Traditional hiring processes have inbuilt biases that organisations may not be aware of, that can filter candidates out of the recruitment system before they’ve had a genuine opportunity to demonstrate how well-matched they are, Malcolm Kinns.
When the global financial crisis struck back in 2008, it quickly became clear that there were two types of companies. The first were quick to act, slashing jobs and putting talent strategies in the bin to save on cash; while the second looked to see if these ‘challenges’ could be converted into opportunities.
According to a Harvard Business Review study of 4,700 publicly listed companies, the 9 per cent of organisations who flourished following the last GFC were the ones that avoided knee-jerk labour reductions. These companies took a strategic approach to identify growth opportunities and invested in workforce planning to ensure they had the skills needed to succeed.
Armed with this knowledge, it has been hard to shake the sense of déjà vu watching hundreds of organisations across Australia implementing hiring freezes or letting employees go as they grapple with the economic impacts of COVID-19.
While some cost-cutting is inevitable, we know organisations that see their people as part of the solution, rather than part of the problem, will be better placed to survive and thrive in a post-COVID world.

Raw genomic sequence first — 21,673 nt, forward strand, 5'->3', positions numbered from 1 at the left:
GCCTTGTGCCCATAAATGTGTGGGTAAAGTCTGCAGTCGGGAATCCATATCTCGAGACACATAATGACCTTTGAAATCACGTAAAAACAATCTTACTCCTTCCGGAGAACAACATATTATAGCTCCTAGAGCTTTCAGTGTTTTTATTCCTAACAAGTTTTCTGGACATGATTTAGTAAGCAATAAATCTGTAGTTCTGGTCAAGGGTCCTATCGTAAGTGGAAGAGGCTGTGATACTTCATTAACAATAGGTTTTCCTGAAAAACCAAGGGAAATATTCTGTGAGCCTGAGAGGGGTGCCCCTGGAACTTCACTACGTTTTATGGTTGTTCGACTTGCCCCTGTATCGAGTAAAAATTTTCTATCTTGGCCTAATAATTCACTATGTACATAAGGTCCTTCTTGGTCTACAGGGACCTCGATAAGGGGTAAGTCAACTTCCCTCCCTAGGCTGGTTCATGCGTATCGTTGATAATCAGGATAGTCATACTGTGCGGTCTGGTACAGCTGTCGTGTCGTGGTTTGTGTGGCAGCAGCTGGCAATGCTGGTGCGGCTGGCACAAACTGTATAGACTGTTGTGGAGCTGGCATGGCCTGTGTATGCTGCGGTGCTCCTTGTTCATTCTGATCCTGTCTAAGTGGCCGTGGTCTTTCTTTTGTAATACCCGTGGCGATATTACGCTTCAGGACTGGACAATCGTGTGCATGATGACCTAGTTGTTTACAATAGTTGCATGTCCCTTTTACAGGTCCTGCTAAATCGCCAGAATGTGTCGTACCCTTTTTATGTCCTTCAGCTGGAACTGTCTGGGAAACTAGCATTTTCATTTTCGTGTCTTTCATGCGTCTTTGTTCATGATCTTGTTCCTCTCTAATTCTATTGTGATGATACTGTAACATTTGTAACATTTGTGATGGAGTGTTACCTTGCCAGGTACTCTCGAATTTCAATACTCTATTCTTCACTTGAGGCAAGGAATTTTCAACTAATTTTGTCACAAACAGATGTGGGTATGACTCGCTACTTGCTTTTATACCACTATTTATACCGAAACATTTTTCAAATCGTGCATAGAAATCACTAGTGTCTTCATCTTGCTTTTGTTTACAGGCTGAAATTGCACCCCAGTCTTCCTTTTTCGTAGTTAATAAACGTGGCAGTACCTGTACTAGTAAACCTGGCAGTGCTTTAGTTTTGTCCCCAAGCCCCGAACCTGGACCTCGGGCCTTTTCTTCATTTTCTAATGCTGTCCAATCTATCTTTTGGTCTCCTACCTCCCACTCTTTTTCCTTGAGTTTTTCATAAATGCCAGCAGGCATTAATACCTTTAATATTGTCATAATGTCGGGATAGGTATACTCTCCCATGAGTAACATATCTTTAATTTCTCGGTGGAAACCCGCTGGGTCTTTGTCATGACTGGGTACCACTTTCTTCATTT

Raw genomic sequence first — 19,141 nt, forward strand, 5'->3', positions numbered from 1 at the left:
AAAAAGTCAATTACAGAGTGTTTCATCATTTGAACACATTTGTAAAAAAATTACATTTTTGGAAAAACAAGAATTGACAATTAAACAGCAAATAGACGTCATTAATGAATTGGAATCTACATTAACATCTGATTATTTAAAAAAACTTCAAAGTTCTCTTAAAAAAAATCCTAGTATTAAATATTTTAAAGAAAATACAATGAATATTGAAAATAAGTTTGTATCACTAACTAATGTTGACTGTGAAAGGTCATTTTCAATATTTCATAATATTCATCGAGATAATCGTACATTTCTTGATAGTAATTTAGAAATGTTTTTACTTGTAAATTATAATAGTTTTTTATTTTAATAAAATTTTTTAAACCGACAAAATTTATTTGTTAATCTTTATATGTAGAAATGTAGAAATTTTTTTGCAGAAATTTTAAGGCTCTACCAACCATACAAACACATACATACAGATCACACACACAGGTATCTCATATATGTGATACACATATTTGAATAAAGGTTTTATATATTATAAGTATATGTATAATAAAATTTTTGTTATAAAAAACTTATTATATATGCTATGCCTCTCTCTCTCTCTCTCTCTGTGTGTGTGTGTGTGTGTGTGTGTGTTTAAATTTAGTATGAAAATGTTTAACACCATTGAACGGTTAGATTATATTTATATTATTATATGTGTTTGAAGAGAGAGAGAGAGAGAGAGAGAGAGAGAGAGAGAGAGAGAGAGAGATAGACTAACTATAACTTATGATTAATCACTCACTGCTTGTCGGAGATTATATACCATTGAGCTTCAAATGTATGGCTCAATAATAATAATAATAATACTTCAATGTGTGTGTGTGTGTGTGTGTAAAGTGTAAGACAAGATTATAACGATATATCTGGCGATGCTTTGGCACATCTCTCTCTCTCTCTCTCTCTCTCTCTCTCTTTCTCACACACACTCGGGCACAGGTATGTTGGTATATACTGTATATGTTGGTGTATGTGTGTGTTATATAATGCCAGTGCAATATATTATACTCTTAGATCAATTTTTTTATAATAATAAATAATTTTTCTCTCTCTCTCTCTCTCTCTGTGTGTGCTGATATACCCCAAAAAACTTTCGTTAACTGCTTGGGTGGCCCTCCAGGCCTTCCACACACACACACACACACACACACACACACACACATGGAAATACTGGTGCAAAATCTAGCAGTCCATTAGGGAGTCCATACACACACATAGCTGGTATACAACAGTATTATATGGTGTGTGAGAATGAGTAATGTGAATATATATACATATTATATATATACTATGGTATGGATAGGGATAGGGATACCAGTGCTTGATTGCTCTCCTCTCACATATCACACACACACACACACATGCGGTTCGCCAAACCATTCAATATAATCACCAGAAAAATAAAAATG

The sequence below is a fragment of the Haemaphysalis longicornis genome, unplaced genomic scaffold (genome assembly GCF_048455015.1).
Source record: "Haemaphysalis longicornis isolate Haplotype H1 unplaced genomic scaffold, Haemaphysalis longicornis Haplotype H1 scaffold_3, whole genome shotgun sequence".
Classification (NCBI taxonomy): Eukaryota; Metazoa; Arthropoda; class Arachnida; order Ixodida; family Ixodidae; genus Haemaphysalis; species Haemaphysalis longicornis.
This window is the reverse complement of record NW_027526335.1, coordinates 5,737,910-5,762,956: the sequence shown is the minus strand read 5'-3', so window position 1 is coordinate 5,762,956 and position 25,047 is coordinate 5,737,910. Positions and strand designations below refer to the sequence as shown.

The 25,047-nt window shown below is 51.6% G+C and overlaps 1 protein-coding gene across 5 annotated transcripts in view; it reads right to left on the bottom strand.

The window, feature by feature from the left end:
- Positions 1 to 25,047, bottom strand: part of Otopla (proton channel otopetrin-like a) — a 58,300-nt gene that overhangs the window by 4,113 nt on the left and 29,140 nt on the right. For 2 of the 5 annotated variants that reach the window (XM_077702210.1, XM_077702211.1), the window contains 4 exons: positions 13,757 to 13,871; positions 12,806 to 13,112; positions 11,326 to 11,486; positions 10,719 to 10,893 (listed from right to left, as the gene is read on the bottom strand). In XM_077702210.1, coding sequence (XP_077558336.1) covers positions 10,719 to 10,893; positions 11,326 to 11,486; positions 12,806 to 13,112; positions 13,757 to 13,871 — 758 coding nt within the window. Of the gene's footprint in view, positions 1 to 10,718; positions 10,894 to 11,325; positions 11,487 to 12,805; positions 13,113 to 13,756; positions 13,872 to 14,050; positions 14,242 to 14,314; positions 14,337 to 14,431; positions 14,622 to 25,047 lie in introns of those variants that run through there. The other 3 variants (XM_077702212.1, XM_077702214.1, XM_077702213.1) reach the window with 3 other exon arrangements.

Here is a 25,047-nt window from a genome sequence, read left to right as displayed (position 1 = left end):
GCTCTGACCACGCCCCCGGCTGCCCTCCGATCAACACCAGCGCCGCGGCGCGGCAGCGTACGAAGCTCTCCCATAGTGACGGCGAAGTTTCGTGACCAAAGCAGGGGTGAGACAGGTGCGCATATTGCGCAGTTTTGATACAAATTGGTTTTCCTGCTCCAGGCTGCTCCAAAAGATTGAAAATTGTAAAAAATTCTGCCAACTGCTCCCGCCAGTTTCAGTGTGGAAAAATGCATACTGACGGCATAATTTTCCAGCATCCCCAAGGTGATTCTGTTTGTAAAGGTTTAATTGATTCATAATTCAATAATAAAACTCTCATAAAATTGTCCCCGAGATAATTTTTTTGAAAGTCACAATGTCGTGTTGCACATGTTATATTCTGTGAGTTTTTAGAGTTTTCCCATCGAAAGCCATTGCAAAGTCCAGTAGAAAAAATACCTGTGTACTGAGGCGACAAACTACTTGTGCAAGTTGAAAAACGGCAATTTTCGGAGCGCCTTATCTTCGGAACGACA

Also, with more than 992,000 Aussies unemployed or underemployed, organisations have the opportunity to reshape their approach to people and find the best candidates to help the company grow and evolve.
This isn’t a time to sit back and wait for events to unfold. To be prepared for the future, HR leaders must understand what their workforce needs and how to get there.
Identifying future skills to support the business
With the pandemic accelerating the future of work through digitisation, disruption and automation, many organisations have little foresight into what skills they need to succeed and evolve in a post-COVID world.
According to a new McKinsey Global Survey on future workforce needs, nearly nine in ten executives and managers say their organisations either face skill gaps already or expect gaps to develop within the next five years.
Similarly, in Deloitte’s 2020 Global Human Capital Trends Survey, 53 per cent of respondents said that between half to all their workforce will need to alter skills and capabilities in the next three years.
‘Talent’ no longer means the same as it did ten years ago; many of the roles, skills and job titles of tomorrow are unknown to us today. Today, success increasingly depends on innovation, entrepreneurship, and other forms of creativity. Capabilities such as critical thinking, emotional intelligence and collaboration are key, and organisations who are not thinking about these talent pipeline needs are at risk.
Custom made candidates
With the demand for skills to grow and transform businesses ever-evolving, HR leaders must also be ready to adapt recruitment and hiring processes.